Microsoft has already announced the Windows Terminal for the 2019 Microsoft Build Conference and has released this year's Build 1.0. The project is open source and can be found on GitHub. Windows Terminal provides a modern command-line application for Windows 10 users. It includes a tab interface that allows users to switch between different terminals from the same window. You can run CMD, PowerShell, Windows subsystem for Linxus distros, Azure Cloud Shell and other executable command lines/shells in Windows Terminal. The application not only allows multiple tabs, but you can also have the different command lines opened side by side. You also have access to a number of different configuration and customization options.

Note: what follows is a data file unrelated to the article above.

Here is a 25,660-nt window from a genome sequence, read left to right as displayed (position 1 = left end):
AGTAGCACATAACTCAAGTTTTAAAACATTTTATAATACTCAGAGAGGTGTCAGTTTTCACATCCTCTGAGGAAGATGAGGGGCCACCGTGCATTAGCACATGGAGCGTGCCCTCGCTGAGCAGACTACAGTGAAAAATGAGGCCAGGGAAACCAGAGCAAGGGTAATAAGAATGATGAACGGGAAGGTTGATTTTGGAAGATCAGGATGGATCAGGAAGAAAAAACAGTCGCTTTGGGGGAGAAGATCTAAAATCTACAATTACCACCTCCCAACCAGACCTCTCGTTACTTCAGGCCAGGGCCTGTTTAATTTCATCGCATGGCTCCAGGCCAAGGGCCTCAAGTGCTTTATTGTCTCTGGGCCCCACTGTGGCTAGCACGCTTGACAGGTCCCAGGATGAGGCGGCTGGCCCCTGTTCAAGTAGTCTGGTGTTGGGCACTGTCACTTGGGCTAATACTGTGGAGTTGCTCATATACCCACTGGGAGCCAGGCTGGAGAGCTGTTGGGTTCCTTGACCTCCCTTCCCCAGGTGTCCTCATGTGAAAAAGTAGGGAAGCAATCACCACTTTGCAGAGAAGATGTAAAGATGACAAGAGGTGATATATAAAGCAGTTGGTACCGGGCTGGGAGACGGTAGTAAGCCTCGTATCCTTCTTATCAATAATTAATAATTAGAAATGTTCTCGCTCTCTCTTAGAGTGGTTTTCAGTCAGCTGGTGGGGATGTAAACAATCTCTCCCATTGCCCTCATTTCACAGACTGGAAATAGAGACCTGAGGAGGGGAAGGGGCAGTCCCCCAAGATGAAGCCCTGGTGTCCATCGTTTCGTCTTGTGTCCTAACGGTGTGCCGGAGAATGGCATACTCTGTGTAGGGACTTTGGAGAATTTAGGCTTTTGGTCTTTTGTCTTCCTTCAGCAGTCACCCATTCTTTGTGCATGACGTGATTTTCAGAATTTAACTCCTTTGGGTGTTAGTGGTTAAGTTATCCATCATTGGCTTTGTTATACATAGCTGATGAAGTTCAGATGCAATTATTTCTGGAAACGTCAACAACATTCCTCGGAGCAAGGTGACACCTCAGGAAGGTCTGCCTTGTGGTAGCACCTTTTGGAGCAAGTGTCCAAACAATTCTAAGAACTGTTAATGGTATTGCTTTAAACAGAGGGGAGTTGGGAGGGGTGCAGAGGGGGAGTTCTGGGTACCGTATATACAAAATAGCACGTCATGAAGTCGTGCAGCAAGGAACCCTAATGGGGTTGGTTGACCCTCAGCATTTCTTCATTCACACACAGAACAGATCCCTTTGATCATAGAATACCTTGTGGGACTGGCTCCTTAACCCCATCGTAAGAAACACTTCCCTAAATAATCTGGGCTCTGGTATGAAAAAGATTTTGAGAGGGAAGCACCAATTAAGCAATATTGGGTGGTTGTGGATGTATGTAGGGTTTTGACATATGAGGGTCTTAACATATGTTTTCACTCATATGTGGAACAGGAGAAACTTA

With the release of Windows Terminal 1.0, a very nice, adaptable tool is now publicly available and usable for everyone. In the version in which the Windows Terminal is shipped, the layout is still very expandable, and I would like to show you in the course of this series how to change this. But first of all, a classification of what a terminal is exactly. Terminal != Console != ShellConsole and Terminal are closely connected, historically the terminal is a device with which the console can be operated. In the early days of Unix, this meant a teleprinter-style device that resembled a typewriter, sometimes referred to as a teletypewriter, or "tty" for short.